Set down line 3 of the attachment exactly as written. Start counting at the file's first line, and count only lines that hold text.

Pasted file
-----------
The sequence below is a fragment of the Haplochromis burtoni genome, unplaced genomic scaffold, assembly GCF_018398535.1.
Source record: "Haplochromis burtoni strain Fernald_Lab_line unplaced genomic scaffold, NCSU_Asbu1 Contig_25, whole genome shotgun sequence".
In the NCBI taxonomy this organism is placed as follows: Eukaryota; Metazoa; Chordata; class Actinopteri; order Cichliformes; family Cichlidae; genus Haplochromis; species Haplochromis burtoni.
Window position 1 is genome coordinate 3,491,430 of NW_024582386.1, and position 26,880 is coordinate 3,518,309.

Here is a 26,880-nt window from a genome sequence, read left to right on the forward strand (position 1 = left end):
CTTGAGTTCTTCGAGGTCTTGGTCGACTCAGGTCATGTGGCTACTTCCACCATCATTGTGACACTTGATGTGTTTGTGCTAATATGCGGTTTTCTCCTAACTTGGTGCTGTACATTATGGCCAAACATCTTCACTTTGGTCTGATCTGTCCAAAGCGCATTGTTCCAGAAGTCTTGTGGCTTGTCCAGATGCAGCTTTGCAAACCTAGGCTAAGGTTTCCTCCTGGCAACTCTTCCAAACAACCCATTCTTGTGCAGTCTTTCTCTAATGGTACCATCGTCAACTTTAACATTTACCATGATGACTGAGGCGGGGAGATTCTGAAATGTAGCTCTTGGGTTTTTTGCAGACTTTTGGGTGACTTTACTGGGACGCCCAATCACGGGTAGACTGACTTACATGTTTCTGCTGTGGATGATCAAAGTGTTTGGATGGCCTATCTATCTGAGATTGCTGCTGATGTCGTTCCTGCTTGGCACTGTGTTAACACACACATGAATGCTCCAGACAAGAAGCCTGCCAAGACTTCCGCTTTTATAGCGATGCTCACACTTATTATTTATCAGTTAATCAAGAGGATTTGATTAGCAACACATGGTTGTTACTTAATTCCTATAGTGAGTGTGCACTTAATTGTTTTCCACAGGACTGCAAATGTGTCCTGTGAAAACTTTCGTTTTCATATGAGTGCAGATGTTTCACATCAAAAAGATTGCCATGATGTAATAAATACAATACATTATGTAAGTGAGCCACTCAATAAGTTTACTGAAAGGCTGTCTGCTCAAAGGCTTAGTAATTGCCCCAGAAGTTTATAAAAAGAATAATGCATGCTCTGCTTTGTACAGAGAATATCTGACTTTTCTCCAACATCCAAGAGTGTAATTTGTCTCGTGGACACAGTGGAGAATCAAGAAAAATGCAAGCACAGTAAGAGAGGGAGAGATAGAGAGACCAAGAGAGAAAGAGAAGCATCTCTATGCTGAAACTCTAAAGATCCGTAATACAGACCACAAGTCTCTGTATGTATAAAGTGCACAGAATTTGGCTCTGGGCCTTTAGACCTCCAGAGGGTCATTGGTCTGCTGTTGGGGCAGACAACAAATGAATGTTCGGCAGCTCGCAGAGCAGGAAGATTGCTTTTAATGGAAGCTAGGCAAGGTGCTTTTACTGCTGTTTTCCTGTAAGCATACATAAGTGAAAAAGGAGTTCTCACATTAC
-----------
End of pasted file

In the NCBI taxonomy this organism is placed as follows: Eukaryota; Metazoa; Chordata; class Actinopteri; order Cichliformes; family Cichlidae; genus Haplochromis; species Haplochromis burtoni.